Uptake of physical activity guidelines would improve health and reduce mortality in older adults. Although research and guidelines reinforce the need for strength and balance training, regular participation in both these activities among older adults is as low as 5%, and inactivity remains highly prevalent. Barriers to physical activity in older adults have been identified, such as how to adapt exercise in the presence of chronic disease. Accordingly, disease-specific physical activity guidelines have emerged. An example is the Too Fit to Fracture exercise and physical activity recommendations to promote consistent, evidence-based messages pertaining to exercise and physical activity for individuals with osteoporosis; these recommendations highlight the importance of muscle strengthening, balance training, attention to posture and spine sparing, and aerobic physical activity (Table 1). Although guidelines are one mechanism to raise awareness of research evidence, they may not reach all knowledge users, or address barriers to knowledge use.

When it comes to implementation of physical activity guidelines, primary care providers and specialists not only need to be aware of guidelines, but also how to interpret and tailor them for patients, and address questions about physical activity, either directly or via referral. Previous studies have reported physician’s perceived barriers to implementing physical activity or clinical guidelines in both healthy and those with chronic co-morbidities as lack of familiarity with recommendations, inadequate knowledge of physical activity counseling and prescription, lack of time during consultations and disagreement with recommendations . However, previous work has been limited to a description of barriers, without further advancement of theory-based intervention design. Further, having multiple disease-specific physical activity guidelines may be overwhelming, and prior work does not help us understand or address physicians’ barriers to integrating them in individual patients. For example, population based guidelines emphasize aerobic physical activity and muscle strengthening, but individual patients may need tailoring to conditions such as knee osteoarthritis (e.g., knee extensor strengthening), osteoporosis (e.g., posture exercises, spine sparing, weight bearing) or fall prevention (e.g., balance exercises). Finally, previous reports are often focused on primary care physicians, not specialists or nurse practitioners (NPs).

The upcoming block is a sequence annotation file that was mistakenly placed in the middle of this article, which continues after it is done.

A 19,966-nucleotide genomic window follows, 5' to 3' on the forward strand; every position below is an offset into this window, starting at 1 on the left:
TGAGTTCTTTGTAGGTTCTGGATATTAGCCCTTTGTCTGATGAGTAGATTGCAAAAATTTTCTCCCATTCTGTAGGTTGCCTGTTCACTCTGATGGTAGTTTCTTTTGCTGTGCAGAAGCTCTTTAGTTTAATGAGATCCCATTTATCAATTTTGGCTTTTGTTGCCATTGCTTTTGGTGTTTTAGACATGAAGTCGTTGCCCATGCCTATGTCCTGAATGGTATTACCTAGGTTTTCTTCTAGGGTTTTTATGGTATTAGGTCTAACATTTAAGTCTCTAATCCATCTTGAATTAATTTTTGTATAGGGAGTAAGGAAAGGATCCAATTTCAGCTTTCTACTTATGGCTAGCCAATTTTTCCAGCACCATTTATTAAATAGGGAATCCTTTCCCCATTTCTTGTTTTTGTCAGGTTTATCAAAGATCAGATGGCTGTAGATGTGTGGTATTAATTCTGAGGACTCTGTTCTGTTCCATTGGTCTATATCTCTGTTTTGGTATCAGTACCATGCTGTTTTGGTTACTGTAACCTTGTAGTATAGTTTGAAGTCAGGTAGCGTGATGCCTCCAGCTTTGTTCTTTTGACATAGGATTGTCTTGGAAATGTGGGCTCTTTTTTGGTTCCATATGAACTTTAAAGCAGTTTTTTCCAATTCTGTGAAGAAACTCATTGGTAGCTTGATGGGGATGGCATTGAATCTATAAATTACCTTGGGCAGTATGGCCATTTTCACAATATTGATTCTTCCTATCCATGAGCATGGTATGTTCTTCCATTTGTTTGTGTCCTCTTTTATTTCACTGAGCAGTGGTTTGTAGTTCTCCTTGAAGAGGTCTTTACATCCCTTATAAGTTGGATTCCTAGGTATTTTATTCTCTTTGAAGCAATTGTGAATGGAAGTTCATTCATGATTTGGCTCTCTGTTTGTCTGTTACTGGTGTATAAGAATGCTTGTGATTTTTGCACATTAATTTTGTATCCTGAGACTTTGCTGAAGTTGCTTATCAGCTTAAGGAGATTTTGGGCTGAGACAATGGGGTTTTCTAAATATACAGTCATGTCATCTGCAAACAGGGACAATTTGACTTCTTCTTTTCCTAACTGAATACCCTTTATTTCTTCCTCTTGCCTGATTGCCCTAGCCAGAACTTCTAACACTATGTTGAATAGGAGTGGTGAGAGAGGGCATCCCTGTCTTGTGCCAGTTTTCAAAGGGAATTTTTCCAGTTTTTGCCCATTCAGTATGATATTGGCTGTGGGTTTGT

Knowledge translation (KT) is the process of “…raising knowledge users’ awareness of research findings and facilitating the use of those findings. In accordance with the Knowledge-to-Action cycle, to foster uptake of research, one needs to adapt the knowledge to the context in which it is to be applied, understand the barriers and facilitators to behavior change, and use that information to select and tailor interventions. The behavior change wheel (BCW) approach can be used to understand behaviors, and the context in which they occur, prioritize target behaviors and develop interventions. The BCW theoretical model that posits that capability, opportunity and motivation govern behavior (COM-B). COM-B can be used to inform a behavioral analysis of what needs to change, and guide the selection of intervention functions and policy categories. The aims of the current study were to identify physicians’ and NPs’ perceptions of the barriers to and facilitators of implementation of exercise and physical activity recommendations using Too Fit To Fracture as the example; and to perform a behavioral analysis and identify intervention options using the COM-B model. Our broader goal was to understand physicians’ and NPs’ behaviors when it comes to advising on physical activity, and how to translate exercise and physical activity evidence to practice in general, using the Too Fit To Fracture recommendations as a test case.

Full Article: “I do not have time. Is there a handout I can use?”: combining physicians’ needs and behavior change theory to put physical activity evidence into practice